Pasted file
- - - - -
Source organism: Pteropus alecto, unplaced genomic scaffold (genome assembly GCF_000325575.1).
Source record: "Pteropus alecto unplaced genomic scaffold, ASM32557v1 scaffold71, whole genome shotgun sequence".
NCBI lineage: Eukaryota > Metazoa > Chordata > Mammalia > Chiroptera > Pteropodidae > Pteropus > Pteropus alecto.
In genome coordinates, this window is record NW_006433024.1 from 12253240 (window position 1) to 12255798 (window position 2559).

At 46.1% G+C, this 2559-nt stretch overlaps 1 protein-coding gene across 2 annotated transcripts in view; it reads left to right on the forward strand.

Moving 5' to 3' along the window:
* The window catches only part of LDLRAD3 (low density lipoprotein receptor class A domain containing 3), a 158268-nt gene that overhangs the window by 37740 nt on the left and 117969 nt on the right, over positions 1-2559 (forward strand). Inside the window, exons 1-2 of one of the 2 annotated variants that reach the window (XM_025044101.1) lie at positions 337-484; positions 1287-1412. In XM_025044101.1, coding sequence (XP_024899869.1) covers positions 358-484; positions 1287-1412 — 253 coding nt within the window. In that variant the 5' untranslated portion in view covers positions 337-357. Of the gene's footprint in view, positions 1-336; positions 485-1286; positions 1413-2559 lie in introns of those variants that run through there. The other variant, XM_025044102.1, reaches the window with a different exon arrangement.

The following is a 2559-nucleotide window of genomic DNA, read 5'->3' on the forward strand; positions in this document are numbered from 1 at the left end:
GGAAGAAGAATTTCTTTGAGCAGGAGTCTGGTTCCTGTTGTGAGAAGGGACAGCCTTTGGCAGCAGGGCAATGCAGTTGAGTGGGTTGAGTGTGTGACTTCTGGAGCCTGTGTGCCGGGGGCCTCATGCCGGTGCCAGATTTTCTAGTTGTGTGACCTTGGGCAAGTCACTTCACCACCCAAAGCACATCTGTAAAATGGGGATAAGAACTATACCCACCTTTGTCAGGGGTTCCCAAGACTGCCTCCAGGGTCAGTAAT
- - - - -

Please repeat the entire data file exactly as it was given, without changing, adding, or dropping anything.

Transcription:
Source organism: Pteropus alecto, unplaced genomic scaffold (genome assembly GCF_000325575.1).
Source record: "Pteropus alecto unplaced genomic scaffold, ASM32557v1 scaffold71, whole genome shotgun sequence".
NCBI lineage: Eukaryota > Metazoa > Chordata > Mammalia > Chiroptera > Pteropodidae > Pteropus > Pteropus alecto.
In genome coordinates, this window is record NW_006433024.1 from 12253240 (window position 1) to 12255798 (window position 2559).

At 46.1% G+C, this 2559-nt stretch overlaps 1 protein-coding gene across 2 annotated transcripts in view; it reads left to right on the forward strand.

Moving 5' to 3' along the window:
* The window catches only part of LDLRAD3 (low density lipoprotein receptor class A domain containing 3), a 158268-nt gene that overhangs the window by 37740 nt on the left and 117969 nt on the right, over positions 1-2559 (forward strand). Inside the window, exons 1-2 of one of the 2 annotated variants that reach the window (XM_025044101.1) lie at positions 337-484; positions 1287-1412. In XM_025044101.1, coding sequence (XP_024899869.1) covers positions 358-484; positions 1287-1412 — 253 coding nt within the window. In that variant the 5' untranslated portion in view covers positions 337-357. Of the gene's footprint in view, positions 1-336; positions 485-1286; positions 1413-2559 lie in introns of those variants that run through there. The other variant, XM_025044102.1, reaches the window with a different exon arrangement.

The following is a 2559-nucleotide window of genomic DNA, read 5'->3' on the forward strand; positions in this document are numbered from 1 at the left end:
GGAAGAAGAATTTCTTTGAGCAGGAGTCTGGTTCCTGTTGTGAGAAGGGACAGCCTTTGGCAGCAGGGCAATGCAGTTGAGTGGGTTGAGTGTGTGACTTCTGGAGCCTGTGTGCCGGGGGCCTCATGCCGGTGCCAGATTTTCTAGTTGTGTGACCTTGGGCAAGTCACTTCACCACCCAAAGCACATCTGTAAAATGGGGATAAGAACTATACCCACCTTTGTCAGGGGTTCCCAAGACTGCCTCCAGGGTCAGTAAT